Charred notebook reveals the life of downed Battle of Britain Hurricane pilot

A hail of German bullets sent Battle of Britain hero Eddie Egan's Hurricane plunging in flames into a dense wood, where it was lost for years.

But now Sgt Egan's charred notebook, unearthed from his plane decades later, is to go under the hammer.

Collectors of war memorabilia are expected to flock to the sale of the effects of the airman, shot down by a Luftwaffe pilot exactly 68 years ago tomorrow.

Battle of Britain pilot Eddie Egan

Courageous: Eddie Egan poses beside his plane in the photograph now up for auction

Sgt Egan died just two days after downing his first Messerschmidt 109.

He had never flown a single-engined fighter before he climbed into the cockpit of a Hurricane in 1940 - and received just five days' training in combat flying before he was forced to tackle it for real.

Four sorties with 501 Squadron from RAF Kenley - one of the three RAF stations responsible for the defence of London - climaxed with the desperate gunfight against another Messerschmidt 109 on September 17, 1940.

Sgt Egan's plane was sent nose-diving into a wood on the Kentish Weald, exploding in flames.

Such was the speed of the crash that it buried both plane and pilot 20 feet beneath the leafy carpet covering the floor of Daniel's Wood, near Maidstone.

The 100-acre wood was so dense that Sgt Egan's remains lay undiscovered for 36 years.

But in 1973 his mother Grace made an emotional plea for his body to be found.

Aviation archaeologist Tony Graves finally identified the crash site thanks to a three-year search and the eyewitness descriptions of the death-plunge provided by Sgt Egan's fellow Hurricane pilots Tony Pickering and Gerald Welford.

Battle of Britain pilot Eddie Egan's jacket button and engine plate number

Egan's jacket button and the engine plate number which helped prove his identity at last

Now a photograph of Sgt Egan standing proudly beside a Hurricane is up for auction along with his identification plate, the remains of a charred notebook and a solitary shirt button recovered from the crash site.

Bidding is expected to be fierce at Dreweatts' Donnington Priory saleroom, near Newbury, on November 19 with an estimate of £400 to £600.

Auctioneer Malcolm Claridge said: 'We are expecting a lot of interest from Battle of Britain collectors - especially as this year is the RAF's 90th anniversary.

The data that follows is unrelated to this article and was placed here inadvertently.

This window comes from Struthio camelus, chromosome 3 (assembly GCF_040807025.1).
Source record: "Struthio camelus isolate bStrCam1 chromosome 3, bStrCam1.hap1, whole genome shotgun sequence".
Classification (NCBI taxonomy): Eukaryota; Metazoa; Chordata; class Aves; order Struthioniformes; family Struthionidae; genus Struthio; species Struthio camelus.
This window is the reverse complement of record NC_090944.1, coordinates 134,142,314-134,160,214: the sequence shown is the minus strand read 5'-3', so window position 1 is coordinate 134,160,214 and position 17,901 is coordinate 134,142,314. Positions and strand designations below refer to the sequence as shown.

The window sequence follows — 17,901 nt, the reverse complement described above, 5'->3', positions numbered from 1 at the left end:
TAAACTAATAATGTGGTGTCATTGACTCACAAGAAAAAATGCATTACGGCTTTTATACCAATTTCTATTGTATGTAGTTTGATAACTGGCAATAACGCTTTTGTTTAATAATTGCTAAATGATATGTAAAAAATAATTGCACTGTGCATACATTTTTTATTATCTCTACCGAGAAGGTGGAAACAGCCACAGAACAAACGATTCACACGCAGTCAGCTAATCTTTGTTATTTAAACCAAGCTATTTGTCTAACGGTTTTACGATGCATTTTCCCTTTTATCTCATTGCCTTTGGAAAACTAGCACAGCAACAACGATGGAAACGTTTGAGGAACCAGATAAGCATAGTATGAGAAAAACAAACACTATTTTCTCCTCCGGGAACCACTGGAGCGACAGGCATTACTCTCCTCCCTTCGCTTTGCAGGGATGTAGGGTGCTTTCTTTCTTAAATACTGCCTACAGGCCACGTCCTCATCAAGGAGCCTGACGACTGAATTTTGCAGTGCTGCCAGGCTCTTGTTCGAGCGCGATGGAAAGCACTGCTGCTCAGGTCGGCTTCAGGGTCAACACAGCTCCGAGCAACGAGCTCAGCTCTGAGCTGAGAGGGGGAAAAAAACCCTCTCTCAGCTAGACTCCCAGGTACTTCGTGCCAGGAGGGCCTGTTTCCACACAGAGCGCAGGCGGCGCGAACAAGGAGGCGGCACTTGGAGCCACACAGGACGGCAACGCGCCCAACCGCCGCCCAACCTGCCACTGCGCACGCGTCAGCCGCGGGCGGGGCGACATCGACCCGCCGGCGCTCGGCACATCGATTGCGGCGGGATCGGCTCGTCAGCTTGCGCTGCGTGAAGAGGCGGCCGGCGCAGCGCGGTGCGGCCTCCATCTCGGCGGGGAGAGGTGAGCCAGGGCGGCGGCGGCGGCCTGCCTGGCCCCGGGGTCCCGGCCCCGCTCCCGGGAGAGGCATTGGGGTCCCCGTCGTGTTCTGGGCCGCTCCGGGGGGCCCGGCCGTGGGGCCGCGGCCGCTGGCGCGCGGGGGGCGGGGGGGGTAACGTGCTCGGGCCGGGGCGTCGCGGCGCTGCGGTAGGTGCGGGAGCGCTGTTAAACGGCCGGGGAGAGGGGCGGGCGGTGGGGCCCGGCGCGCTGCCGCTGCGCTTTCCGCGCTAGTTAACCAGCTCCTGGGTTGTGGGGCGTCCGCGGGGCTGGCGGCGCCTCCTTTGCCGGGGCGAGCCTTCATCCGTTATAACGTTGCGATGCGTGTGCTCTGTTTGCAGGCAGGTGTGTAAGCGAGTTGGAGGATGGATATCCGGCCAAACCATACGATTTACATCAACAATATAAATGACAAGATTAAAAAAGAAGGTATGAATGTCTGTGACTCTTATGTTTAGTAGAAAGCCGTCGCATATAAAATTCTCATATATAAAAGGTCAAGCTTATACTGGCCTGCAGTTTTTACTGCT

'Just like the rest of the Few, Eddie Egan was a hero. They were very young pilots, many with very limited combat experience, who stood up to fight when it mattered most.

'But what makes Eddie Egan's story so remarkable is that the crash site and his remains were not discovered until 1976 - 36 years after the Battle of Britain.'

Egan, born in Farningham, Kent, was one of 544 Allied pilots who sacrificed their lives in the RAF's 'finest hour' as they repelled the German onslaught on Britain's shores in the summer of 1940.

Today Mr Graves, who excavated over 400 Battle of Britain crash sites, said: 'It is a very poignant story. Eddie Egan's mother came to us and asked if we could find her son who was still missing.

'We spoke to the Hurricane pilots and eventually we tracked down the old farmer who had farmed the land and he led us to the crash site.

'The crash impact meant the Hurricane was buried over 20 feet deep but we found the cockpit and Eddie's remains,' said Mr Graves, who formerly ran the London Air Museum and now lives near Omaha Beach in Normandy.

Battle of Britain pilot Eddie Egan beside his Hurricane

Egan had only flown on four missions - and had had just five days' combat training

Eddie Egan's remains were buried with full military honours in the RAF section of Brookwood Cemetery, Surrey, in 1978.

But disagreement over his identity meant his headstone simply read 'An Unknown Aviator'.

Mr Graves returned to the crash site and dug up the brass cockpit plate bearing the Hurricane's serial number - proving conclusively that Sgt Egan had been the pilot.

Mr Graves, 61, said: 'It was very satisfying, because it enabled his family to amend the headstone and proudly put his name on his grave after all those years.'

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